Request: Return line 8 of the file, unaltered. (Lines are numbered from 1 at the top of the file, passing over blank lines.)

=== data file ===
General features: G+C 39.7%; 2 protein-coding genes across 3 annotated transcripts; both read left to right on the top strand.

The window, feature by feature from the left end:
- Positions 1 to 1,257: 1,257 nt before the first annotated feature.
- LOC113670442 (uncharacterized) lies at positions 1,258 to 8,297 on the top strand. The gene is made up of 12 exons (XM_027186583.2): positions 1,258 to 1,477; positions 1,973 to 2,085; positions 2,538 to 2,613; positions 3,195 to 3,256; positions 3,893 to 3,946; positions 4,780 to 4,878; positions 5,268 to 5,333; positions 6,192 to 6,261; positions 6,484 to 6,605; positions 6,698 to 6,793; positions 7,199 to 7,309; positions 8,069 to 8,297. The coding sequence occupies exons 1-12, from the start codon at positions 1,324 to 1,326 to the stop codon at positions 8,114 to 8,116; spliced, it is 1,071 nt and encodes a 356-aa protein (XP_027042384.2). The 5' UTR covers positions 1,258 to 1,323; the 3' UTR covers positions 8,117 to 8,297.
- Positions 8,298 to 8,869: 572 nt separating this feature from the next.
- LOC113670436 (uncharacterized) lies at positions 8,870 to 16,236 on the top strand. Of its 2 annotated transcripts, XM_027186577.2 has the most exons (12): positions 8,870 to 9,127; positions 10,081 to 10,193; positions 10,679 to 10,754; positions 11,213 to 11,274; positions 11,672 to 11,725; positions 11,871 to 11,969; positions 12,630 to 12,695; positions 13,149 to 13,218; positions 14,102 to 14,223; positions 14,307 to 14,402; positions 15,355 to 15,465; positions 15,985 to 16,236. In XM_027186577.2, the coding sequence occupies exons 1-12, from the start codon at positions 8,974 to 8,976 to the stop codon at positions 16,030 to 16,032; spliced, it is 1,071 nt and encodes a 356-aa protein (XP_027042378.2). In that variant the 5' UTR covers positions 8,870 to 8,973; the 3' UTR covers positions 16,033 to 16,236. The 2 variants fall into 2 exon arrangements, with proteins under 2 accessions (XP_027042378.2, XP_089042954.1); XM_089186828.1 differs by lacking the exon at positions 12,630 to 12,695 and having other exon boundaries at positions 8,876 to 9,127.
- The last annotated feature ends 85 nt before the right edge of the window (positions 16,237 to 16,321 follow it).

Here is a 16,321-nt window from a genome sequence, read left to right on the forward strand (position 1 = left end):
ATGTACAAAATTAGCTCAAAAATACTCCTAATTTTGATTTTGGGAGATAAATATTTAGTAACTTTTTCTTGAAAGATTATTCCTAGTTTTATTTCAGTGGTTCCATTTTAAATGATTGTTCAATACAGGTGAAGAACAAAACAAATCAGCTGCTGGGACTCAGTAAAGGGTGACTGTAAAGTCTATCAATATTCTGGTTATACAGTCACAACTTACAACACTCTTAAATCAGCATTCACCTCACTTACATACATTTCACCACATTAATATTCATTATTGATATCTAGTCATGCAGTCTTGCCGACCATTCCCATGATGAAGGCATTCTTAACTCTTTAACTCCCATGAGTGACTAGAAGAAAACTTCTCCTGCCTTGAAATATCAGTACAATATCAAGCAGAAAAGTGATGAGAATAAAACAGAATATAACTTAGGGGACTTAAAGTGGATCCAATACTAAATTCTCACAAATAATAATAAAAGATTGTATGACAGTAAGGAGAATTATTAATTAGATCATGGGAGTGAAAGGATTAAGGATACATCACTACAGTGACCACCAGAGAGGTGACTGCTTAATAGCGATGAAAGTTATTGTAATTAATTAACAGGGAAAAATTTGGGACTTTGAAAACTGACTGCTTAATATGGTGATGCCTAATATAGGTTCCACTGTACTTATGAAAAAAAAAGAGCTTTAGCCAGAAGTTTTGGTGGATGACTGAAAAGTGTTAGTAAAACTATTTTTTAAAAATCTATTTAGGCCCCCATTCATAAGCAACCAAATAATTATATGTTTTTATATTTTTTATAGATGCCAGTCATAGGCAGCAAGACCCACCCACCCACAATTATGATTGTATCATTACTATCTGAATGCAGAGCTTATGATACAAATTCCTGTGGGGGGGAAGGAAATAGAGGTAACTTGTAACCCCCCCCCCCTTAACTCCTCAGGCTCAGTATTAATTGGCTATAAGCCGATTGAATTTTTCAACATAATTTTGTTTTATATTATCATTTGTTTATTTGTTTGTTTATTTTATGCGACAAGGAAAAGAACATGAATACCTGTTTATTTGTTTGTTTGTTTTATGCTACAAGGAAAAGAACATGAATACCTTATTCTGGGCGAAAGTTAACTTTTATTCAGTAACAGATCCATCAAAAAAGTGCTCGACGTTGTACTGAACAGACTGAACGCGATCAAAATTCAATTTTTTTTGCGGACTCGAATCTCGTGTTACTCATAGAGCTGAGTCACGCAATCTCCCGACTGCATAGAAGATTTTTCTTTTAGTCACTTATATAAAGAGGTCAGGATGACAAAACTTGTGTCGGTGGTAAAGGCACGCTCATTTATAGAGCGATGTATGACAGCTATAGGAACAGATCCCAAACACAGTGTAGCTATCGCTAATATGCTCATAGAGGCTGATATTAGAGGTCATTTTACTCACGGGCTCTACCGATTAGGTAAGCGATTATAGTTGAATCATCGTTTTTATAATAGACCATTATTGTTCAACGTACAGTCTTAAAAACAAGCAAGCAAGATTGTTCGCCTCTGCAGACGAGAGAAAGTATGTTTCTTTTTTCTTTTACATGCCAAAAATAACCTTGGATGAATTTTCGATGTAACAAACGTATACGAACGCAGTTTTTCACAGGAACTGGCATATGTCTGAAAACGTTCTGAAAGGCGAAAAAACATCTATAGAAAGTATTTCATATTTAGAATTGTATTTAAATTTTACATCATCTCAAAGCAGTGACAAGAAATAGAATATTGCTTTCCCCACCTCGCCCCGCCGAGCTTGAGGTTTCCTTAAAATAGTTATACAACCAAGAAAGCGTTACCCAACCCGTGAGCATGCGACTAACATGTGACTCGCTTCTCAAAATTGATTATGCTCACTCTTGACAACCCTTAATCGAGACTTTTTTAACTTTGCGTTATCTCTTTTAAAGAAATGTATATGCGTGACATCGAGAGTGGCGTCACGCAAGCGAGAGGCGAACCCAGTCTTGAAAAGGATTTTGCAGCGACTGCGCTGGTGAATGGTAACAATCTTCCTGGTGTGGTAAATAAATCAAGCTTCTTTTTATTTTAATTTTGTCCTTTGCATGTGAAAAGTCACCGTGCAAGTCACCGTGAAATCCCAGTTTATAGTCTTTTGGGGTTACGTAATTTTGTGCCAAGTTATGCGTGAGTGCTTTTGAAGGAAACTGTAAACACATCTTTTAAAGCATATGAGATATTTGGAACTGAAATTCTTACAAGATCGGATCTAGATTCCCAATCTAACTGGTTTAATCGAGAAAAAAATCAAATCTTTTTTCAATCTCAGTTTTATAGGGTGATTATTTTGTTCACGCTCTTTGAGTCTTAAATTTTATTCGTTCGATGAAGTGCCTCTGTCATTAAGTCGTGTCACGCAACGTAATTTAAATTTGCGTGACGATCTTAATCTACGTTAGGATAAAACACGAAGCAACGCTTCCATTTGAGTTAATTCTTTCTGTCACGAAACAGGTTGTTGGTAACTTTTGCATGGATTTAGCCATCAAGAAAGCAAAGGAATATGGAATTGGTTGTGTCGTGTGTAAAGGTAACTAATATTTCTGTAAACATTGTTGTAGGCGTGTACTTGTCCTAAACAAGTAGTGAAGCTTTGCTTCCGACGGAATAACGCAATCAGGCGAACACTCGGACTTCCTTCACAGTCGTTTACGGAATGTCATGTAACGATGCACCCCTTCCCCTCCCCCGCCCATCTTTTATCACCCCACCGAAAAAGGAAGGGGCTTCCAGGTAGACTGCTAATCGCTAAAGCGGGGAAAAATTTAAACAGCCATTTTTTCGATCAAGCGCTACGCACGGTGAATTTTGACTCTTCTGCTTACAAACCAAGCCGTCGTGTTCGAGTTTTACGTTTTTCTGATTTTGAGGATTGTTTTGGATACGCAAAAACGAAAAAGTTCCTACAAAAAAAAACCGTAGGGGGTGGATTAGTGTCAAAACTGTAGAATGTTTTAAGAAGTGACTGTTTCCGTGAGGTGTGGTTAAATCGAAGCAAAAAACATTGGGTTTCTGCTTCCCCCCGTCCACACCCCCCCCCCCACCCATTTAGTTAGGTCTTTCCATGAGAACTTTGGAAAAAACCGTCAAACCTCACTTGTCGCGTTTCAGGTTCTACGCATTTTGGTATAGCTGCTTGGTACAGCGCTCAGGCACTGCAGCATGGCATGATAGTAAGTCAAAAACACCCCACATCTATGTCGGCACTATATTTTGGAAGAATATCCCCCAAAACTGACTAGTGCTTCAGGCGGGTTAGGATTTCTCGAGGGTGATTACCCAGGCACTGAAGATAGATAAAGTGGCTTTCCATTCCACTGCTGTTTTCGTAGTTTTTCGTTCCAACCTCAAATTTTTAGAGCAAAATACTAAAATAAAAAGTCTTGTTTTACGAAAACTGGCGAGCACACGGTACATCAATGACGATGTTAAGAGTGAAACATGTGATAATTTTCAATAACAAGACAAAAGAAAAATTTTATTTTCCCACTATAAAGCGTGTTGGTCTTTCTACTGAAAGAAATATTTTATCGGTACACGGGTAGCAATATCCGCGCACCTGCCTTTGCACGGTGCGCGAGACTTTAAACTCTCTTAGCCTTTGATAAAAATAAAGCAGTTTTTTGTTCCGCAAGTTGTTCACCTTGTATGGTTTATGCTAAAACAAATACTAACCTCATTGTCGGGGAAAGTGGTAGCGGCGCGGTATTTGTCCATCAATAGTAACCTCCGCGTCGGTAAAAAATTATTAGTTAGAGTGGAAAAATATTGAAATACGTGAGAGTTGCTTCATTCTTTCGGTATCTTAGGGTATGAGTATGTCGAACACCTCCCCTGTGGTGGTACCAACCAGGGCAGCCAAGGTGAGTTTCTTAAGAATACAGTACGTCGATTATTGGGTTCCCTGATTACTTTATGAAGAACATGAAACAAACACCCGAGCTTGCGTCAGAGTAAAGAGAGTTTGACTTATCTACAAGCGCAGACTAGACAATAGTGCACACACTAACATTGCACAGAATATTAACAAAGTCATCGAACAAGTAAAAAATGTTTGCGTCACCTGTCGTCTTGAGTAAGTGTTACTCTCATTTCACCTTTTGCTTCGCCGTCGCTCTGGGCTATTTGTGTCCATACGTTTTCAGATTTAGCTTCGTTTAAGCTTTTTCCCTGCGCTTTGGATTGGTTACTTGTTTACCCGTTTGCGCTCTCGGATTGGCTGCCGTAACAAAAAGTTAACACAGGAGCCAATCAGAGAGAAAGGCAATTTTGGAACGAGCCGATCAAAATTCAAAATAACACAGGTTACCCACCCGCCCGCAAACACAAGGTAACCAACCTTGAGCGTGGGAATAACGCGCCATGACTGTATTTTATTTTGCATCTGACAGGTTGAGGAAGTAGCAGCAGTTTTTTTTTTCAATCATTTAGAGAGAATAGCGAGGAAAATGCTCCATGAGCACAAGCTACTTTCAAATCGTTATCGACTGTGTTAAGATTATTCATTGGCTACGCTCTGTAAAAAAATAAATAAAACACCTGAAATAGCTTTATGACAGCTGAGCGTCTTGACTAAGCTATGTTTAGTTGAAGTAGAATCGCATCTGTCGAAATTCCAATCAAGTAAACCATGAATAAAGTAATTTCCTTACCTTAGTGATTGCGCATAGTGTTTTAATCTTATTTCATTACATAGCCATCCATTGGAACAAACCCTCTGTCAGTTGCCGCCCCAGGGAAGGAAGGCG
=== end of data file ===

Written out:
Here is a 16,321-nt window from a genome sequence, read left to right on the forward strand (position 1 = left end):